Global shortage of wine, say what?

2013-10-31 13:42
Cape Town – For those of us who live in a city famous for its wine production, the idea of a wine supply crisis just seems absurd. Perhaps we're in denial.

According to Morgan Stanley Research, 2012 was more than the proverbial bad year when it comes to wine – if you're a wine lover, not exactly the thing you want to hear.

A Quartz report states 2012 was also the year of the largest wine supply deficit since the early 1960s.

Compared to the last 50 years, there was an under supply of about 300 million cases last year. Now that’s a lot of wine by anybody’s standards, even if they did factor in non-wine uses for the likes of Vermouth.

The article melancholically states that it’s not only France that’s suffering “from a growing dearth of wine" but the entire world -  and things can possibly only get worse.

The Morgan Stanley Research Data suggests there may be insufficient supply to meet demand in coming years.  Back in the early 2000s the industry had massive excess but the number of people who enjoy wine has been steadily increasing, with demand outstripping supply.

But how on earth can this be, when you consider that there are 13 staple wine producing regions scattered across the globe.

Turns out the US and China have added a considerable dent to the global wine vat as the research shows that per capita consumption has more than doubled in these countries, with China doing so in the last five years. The US alone is also responsible for drinking an estimated 12% of all the world's wine. But it doesn’t end there. These two wine drinking heavy-weights are projected to consume over 400 million cases of wine a piece by 2016. Greedy buggers.

The root cause of the problem however, has been place firmly at the feet of the world’s three largest wine-producing countries—Spain, France and Italy. Each country’s individual areas under vine have steadily been decreasing over the last decade.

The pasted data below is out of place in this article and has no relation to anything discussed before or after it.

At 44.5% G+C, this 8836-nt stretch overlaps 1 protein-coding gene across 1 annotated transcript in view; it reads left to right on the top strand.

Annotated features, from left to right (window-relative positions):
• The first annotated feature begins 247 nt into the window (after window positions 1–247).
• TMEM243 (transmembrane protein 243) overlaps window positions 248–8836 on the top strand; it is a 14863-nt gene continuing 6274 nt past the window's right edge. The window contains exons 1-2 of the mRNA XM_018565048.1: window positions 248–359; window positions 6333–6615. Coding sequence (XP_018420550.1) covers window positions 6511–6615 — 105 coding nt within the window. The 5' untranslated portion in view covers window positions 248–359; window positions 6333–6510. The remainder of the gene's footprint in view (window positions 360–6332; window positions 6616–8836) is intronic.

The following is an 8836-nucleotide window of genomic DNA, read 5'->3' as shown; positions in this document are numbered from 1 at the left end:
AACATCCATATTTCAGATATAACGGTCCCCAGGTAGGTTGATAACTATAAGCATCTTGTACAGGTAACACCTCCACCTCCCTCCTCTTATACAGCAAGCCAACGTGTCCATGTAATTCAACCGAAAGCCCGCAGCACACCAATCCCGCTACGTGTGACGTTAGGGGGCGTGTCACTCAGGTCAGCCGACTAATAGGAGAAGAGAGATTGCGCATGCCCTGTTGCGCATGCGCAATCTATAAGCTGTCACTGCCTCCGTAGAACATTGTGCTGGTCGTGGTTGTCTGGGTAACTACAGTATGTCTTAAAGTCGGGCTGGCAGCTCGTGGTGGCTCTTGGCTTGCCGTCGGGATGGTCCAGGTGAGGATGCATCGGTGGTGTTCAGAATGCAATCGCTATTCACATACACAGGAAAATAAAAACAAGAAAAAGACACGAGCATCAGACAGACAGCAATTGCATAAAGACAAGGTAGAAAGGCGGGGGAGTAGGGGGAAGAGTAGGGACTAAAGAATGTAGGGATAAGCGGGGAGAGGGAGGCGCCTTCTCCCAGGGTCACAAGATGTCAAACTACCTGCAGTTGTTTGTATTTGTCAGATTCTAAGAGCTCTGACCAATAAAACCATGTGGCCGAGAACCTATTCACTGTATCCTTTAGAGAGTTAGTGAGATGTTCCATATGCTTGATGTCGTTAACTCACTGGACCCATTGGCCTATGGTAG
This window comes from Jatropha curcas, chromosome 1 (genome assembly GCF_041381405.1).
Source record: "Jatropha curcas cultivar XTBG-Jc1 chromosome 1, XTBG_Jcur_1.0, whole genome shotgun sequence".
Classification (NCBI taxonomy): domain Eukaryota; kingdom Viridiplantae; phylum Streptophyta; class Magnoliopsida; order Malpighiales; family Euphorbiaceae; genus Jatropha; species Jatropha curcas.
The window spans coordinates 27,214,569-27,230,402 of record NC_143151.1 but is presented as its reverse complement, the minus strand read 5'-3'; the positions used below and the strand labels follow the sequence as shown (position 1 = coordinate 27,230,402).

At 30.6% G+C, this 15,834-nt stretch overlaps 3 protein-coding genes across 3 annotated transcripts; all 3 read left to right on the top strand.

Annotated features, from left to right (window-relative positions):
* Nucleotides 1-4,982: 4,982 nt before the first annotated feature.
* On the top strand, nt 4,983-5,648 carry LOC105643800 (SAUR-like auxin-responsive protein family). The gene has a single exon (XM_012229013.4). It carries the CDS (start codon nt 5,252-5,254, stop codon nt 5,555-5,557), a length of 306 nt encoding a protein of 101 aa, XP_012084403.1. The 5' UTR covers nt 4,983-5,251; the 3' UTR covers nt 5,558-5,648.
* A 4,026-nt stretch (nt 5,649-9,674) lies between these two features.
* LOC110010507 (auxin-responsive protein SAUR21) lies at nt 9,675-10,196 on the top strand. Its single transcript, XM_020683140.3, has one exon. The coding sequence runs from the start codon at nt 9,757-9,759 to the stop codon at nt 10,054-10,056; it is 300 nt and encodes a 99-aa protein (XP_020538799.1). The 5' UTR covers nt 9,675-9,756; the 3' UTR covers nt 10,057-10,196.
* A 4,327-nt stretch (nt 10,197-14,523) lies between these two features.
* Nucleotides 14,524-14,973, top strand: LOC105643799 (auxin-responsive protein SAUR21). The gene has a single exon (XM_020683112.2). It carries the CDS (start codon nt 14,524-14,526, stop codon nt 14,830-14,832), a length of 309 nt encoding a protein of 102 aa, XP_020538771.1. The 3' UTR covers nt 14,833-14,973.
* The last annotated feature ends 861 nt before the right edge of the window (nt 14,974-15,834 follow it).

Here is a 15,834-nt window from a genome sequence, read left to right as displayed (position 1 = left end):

So is it all doom and gloom?

The report goes on to say that “after five modest harvests in a row and an exceptionally weak 2012 harvest, wine production in 2013 can be qualified as relatively high”.

While South Africa is third from the bottom in a Morgan Stanley per capita production graph, we were rattled enough by the report to want to know should we be rushing out and stockpiling. You know, just in case!?

According to Ross Slate, Marketing Director for Cape Legends, a Distell Fine Wines Division the answer is “There is no need to panic just yet.” Phew!

Turns out bulk buyers of wine are the ones who can expect to be most affected. The worst you as the consumer can expect is a knock-on effect of prices when it comes to your supermarket brands, said Slate.

“For the more bespoke wines, those not necessarily exported in large volumes, there will more than likely only be a gradual effect,” he said.

Slate went on to reiterate the findings, saying that bad vintages in the world’s key producing regions would certainly drive up prices, but whether the wine supply would run dry is more of a concern for those at the tertiary level of the industry.

So for now, you can rest easy wine drinkers. Rest easy.

Which is your favourite wine estate? Tell us in the comments section below or email us at


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